The Mixed Emotions of Transition

The Mixed Emotions of Transition 600 600 Advance LA
June Blog header image of group of black graduation hats, with the title overlay of "The Mixed Emotions of Transition"
The Mixed

Emotions of Transition

From all of us at Advance LA, congratulations to the high school graduates! This is a huge milestone for a young person who has completed thirteen years of education. It is typical for high school seniors to experience mixed emotions as they participate in graduation ceremonies and parties. Feelings of fear, anxiety, and sadness, combined with relief, anticipation, and joy are all part of the normal graduation process.

For some neurodivergent students, graduation is often a very emotional day as it marks the end of high school life and all it’s consistent routines. There are good-byes to be said to friends and beloved teachers. The worry about what life will be like once high school ends can be overwhelming and cause some young people to feel sometimes paralyzing distress. Parents too can feel emotionally overwhelmed as they observe their child achieve a milestone they might have only dreamed was possible.

For some graduates, their next steps are attending a two or four year college and there  may be fears about leaving home, some separation anxiety, or feeling not prepared for college level school work. Other graduates may be looking forward to entering the work world but unsure about how to start the employment process, create a resume, or what a job interview will entail.

And many graduates may have absolutely no idea what they will do after graduation but are trying to cope with parental expectations and pressure to succeed. For those staying local, there may be wistful feelings when seeing peers leave home for new adventures and feeling sad about being left behind.

One strategy to help with the transition is to create structure for the summer weeks ahead. The daily schedule of life for the past 17-18 years is no longer applicable and new routines will need to be made. What can parents do to ease the stress of this transition?

Stay Connected: Talk with your graduate about making it a priority to call or text with parents and friends. Highlight the importance of a return text when someone reaches out to them. And let them know some high school friendships may drift away as new young adult friendships begin and that is okay.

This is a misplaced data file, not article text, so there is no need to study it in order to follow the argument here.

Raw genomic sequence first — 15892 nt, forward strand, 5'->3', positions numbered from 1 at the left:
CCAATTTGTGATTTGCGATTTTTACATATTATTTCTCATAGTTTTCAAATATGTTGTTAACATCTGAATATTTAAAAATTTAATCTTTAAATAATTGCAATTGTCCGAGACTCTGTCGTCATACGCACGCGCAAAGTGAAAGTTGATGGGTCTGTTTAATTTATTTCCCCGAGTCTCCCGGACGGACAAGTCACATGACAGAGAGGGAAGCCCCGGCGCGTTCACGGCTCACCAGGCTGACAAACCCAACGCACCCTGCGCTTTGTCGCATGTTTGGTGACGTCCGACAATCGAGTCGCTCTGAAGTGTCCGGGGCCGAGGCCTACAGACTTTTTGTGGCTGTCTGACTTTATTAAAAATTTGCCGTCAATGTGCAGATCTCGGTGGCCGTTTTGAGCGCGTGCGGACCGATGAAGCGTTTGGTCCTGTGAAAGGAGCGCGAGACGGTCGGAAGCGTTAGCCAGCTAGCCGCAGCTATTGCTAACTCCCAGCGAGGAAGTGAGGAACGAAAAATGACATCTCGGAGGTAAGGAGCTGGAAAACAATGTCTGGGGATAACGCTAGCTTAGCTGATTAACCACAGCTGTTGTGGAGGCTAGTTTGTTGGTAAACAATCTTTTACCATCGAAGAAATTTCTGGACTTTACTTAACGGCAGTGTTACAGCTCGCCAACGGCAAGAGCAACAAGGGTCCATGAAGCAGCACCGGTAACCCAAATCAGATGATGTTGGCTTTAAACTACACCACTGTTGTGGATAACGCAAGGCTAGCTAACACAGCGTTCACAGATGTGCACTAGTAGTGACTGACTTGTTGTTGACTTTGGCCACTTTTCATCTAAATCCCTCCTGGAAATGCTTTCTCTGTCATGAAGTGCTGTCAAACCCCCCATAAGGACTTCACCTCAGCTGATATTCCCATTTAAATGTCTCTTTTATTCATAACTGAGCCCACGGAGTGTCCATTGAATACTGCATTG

Make New Connections: Help your graduate to make their way in the world. If they are starting a new job, encourage them to socialize during breaks with co-workers. If they are starting college, encourage joining clubs, intramural teams, or affinity groups as a way to meet new people with similar interests. Let them know that you are aware that it can be hard to take a risk and put yourself out there, but the odds are most people will be kind in return.

Explore New Interests: Help your graduate find the adult equivalent of high school extracurriculars such as adult bowling or softball leagues, book clubs, or even an adult cheerleading group. Sites like can help young people meet others with similar interests.

Adulting 101: Summer is a great time to learn independent living skills. Teach your graduate how to do their laundry, make their own appointments at the hair salon, refill a prescription, figure out how much to tip a restaurant server, and how to cook a healthy meal. If they are capable, encourage your graduate to get a driver’s license. And teach your graduate how to open a checking/savings account, how to deposit a check, how to pay a credit card bill, the importance of saving money, and creating a budget.

Have a Plan/Goals: Without something to look forward to or work toward, inertia can set in. Summer time is the perfect time to learn how to set a goal and take small steps each day to achieve that goal. For those who are struggling and need extra help, Advance LA provides Life Skills Coaching to help ease the transition to college or employment.

High school graduation brings many changes, both exciting and stressful. Celebrating your child’s major accomplishment is the top priority and just know that any and all reactions, emotions, and feelings are all completely normal. Advance LA wishes you all the best!

Jeri Rochman, JD, MS

Jeri Rochman, JD, MS, is the Advance LA Director of Community Outreach, a Life Skills Coach, National Board Certified Counselor and Certified Parent Educator. Interested in learning more about Advance LA’s services?